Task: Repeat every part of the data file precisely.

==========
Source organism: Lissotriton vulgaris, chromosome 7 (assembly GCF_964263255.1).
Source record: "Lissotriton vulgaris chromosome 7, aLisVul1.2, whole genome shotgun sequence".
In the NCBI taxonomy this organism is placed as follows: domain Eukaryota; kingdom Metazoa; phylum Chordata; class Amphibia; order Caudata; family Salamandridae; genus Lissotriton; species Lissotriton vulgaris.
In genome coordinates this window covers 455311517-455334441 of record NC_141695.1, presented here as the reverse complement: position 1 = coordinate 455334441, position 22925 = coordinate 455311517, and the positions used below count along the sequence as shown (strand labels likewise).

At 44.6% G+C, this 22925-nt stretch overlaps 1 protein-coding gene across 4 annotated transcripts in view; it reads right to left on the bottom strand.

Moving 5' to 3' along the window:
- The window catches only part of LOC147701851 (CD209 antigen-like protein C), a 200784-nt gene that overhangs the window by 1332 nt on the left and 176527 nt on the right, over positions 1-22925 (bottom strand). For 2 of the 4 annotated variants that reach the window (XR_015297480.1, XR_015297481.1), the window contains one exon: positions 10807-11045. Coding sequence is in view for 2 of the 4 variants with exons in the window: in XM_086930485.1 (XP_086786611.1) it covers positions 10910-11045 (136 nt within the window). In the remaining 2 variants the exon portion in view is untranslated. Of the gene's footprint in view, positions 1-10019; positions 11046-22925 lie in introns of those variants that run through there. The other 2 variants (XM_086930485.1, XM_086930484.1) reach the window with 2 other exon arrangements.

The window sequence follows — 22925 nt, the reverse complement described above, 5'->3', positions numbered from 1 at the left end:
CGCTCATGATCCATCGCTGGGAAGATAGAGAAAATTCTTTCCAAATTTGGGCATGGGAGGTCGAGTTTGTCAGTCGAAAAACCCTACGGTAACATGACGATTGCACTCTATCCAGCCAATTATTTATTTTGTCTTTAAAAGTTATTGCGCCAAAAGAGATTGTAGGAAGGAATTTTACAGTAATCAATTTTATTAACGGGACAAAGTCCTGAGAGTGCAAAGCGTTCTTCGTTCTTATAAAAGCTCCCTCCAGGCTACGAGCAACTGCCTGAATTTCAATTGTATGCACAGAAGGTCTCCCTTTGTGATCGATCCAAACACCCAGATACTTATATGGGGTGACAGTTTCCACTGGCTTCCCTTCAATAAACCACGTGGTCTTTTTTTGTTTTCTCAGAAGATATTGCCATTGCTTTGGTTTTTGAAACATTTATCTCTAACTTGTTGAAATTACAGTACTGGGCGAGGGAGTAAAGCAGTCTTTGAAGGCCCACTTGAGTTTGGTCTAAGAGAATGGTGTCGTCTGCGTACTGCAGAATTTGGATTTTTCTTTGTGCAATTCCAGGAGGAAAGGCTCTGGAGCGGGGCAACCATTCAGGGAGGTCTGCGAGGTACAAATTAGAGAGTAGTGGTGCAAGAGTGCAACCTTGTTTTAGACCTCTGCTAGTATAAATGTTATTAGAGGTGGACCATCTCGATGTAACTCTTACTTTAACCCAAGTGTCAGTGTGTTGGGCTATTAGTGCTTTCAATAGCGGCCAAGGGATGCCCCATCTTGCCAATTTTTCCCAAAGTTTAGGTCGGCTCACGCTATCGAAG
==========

Source organism: Lissotriton vulgaris, chromosome 7 (assembly GCF_964263255.1).
Source record: "Lissotriton vulgaris chromosome 7, aLisVul1.2, whole genome shotgun sequence".
In the NCBI taxonomy this organism is placed as follows: domain Eukaryota; kingdom Metazoa; phylum Chordata; class Amphibia; order Caudata; family Salamandridae; genus Lissotriton; species Lissotriton vulgaris.
In genome coordinates this window covers 455311517-455334441 of record NC_141695.1, presented here as the reverse complement: position 1 = coordinate 455334441, position 22925 = coordinate 455311517, and the positions used below count along the sequence as shown (strand labels likewise).

At 44.6% G+C, this 22925-nt stretch overlaps 1 protein-coding gene across 4 annotated transcripts in view; it reads right to left on the bottom strand.

Moving 5' to 3' along the window:
- The window catches only part of LOC147701851 (CD209 antigen-like protein C), a 200784-nt gene that overhangs the window by 1332 nt on the left and 176527 nt on the right, over positions 1-22925 (bottom strand). For 2 of the 4 annotated variants that reach the window (XR_015297480.1, XR_015297481.1), the window contains one exon: positions 10807-11045. Coding sequence is in view for 2 of the 4 variants with exons in the window: in XM_086930485.1 (XP_086786611.1) it covers positions 10910-11045 (136 nt within the window). In the remaining 2 variants the exon portion in view is untranslated. Of the gene's footprint in view, positions 1-10019; positions 11046-22925 lie in introns of those variants that run through there. The other 2 variants (XM_086930485.1, XM_086930484.1) reach the window with 2 other exon arrangements.

The window sequence follows — 22925 nt, the reverse complement described above, 5'->3', positions numbered from 1 at the left end:
CGCTCATGATCCATCGCTGGGAAGATAGAGAAAATTCTTTCCAAATTTGGGCATGGGAGGTCGAGTTTGTCAGTCGAAAAACCCTACGGTAACATGACGATTGCACTCTATCCAGCCAATTATTTATTTTGTCTTTAAAAGTTATTGCGCCAAAAGAGATTGTAGGAAGGAATTTTACAGTAATCAATTTTATTAACGGGACAAAGTCCTGAGAGTGCAAAGCGTTCTTCGTTCTTATAAAAGCTCCCTCCAGGCTACGAGCAACTGCCTGAATTTCAATTGTATGCACAGAAGGTCTCCCTTTGTGATCGATCCAAACACCCAGATACTTATATGGGGTGACAGTTTCCACTGGCTTCCCTTCAATAAACCACGTGGTCTTTTTTTGTTTTCTCAGAAGATATTGCCATTGCTTTGGTTTTTGAAACATTTATCTCTAACTTGTTGAAATTACAGTACTGGGCGAGGGAGTAAAGCAGTCTTTGAAGGCCCACTTGAGTTTGGTCTAAGAGAATGGTGTCGTCTGCGTACTGCAGAATTTGGATTTTTCTTTGTGCAATTCCAGGAGGAAAGGCTCTGGAGCGGGGCAACCATTCAGGGAGGTCTGCGAGGTACAAATTAGAGAGTAGTGGTGCAAGAGTGCAACCTTGTTTTAGACCTCTGCTAGTATAAATGTTATTAGAGGTGGACCATCTCGATGTAACTCTTACTTTAACCCAAGTGTCAGTGTGTTGGGCTATTAGTGCTTTCAATAGCGGCCAAGGGATGCCCCATCTTGCCAATTTTTCCCAAAGTTTAGGTCGGCTCACGCTATCGAAG